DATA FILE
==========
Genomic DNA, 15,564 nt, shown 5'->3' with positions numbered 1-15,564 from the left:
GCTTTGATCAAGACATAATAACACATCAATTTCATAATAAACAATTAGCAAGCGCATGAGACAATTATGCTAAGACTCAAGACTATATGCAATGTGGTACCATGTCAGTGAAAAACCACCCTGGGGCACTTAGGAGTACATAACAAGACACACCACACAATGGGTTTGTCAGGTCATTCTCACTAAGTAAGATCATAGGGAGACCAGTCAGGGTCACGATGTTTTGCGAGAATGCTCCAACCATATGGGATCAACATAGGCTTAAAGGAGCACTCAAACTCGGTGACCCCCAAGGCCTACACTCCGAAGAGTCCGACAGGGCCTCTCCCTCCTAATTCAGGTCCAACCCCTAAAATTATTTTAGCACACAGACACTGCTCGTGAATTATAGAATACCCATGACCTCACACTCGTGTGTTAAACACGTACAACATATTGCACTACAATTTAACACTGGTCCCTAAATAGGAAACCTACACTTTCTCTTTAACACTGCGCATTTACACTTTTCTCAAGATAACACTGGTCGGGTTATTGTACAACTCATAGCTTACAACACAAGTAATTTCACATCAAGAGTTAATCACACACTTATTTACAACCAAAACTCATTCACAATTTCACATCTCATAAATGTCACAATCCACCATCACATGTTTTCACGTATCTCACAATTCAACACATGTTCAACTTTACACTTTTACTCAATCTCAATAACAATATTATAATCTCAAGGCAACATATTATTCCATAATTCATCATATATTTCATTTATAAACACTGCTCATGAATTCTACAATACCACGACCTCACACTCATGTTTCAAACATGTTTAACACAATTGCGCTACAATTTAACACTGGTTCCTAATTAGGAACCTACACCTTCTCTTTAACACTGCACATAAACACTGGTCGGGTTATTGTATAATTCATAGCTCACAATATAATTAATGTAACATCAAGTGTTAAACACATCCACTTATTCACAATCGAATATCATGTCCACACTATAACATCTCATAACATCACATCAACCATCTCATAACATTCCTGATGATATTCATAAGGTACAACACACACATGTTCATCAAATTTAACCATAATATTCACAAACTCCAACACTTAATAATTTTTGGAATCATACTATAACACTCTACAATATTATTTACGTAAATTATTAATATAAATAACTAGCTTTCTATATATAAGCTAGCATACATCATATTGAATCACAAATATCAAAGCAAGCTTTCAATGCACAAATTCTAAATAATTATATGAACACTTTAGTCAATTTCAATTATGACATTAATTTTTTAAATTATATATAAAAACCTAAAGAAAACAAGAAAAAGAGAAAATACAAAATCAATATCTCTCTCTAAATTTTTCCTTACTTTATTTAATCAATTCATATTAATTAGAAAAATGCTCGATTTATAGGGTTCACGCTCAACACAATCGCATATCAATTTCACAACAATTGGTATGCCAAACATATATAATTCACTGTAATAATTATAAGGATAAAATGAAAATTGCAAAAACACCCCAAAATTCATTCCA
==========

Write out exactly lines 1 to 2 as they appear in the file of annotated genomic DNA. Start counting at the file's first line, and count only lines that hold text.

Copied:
Genomic DNA, 15,564 nt, shown 5'->3' with positions numbered 1-15,564 from the left:
GCTTTGATCAAGACATAATAACACATCAATTTCATAATAAACAATTAGCAAGCGCATGAGACAATTATGCTAAGACTCAAGACTATATGCAATGTGGTACCATGTCAGTGAAAAACCACCCTGGGGCACTTAGGAGTACATAACAAGACACACCACACAATGGGTTTGTCAGGTCATTCTCACTAAGTAAGATCATAGGGAGACCAGTCAGGGTCACGATGTTTTGCGAGAATGCTCCAACCATATGGGATCAACATAGGCTTAAAGGAGCACTCAAACTCGGTGACCCCCAAGGCCTACACTCCGAAGAGTCCGACAGGGCCTCTCCCTCCTAATTCAGGTCCAACCCCTAAAATTATTTTAGCACACAGACACTGCTCGTGAATTATAGAATACCCATGACCTCACACTCGTGTGTTAAACACGTACAACATATTGCACTACAATTTAACACTGGTCCCTAAATAGGAAACCTACACTTTCTCTTTAACACTGCGCATTTACACTTTTCTCAAGATAACACTGGTCGGGTTATTGTACAACTCATAGCTTACAACACAAGTAATTTCACATCAAGAGTTAATCACACACTTATTTACAACCAAAACTCATTCACAATTTCACATCTCATAAATGTCACAATCCACCATCACATGTTTTCACGTATCTCACAATTCAACACATGTTCAACTTTACACTTTTACTCAATCTCAATAACAATATTATAATCTCAAGGCAACATATTATTCCATAATTCATCATATATTTCATTTATAAACACTGCTCATGAATTCTACAATACCACGACCTCACACTCATGTTTCAAACATGTTTAACACAATTGCGCTACAATTTAACACTGGTTCCTAATTAGGAACCTACACCTTCTCTTTAACACTGCACATAAACACTGGTCGGGTTATTGTATAATTCATAGCTCACAATATAATTAATGTAACATCAAGTGTTAAACACATCCACTTATTCACAATCGAATATCATGTCCACACTATAACATCTCATAACATCACATCAACCATCTCATAACATTCCTGATGATATTCATAAGGTACAACACACACATGTTCATCAAATTTAACCATAATATTCACAAACTCCAACACTTAATAATTTTTGGAATCATACTATAACACTCTACAATATTATTTACGTAAATTATTAATATAAATAACTAGCTTTCTATATATAAGCTAGCATACATCATATTGAATCACAAATATCAAAGCAAGCTTTCAATGCACAAATTCTAAATAATTATATGAACACTTTAGTCAATTTCAATTATGACATTAATTTTTTAAATTATATATAAAAACCTAAAGAAAACAAGAAAAAGAGAAAATACAAAATCAATATCTCTCTCTAAATTTTTCCTTACTTTATTTAATCAATTCATATTAATTAGAAAAATGCTCGATTTATAGGGTTCACGCTCAACACAATCGCATATCAATTTCACAACAATTGGTATGCCAAACATATATAATTCACTGTAATAATTATAAGGATAAAATGAAAATTGCAAAAACACCCCAAAATTCATTCCA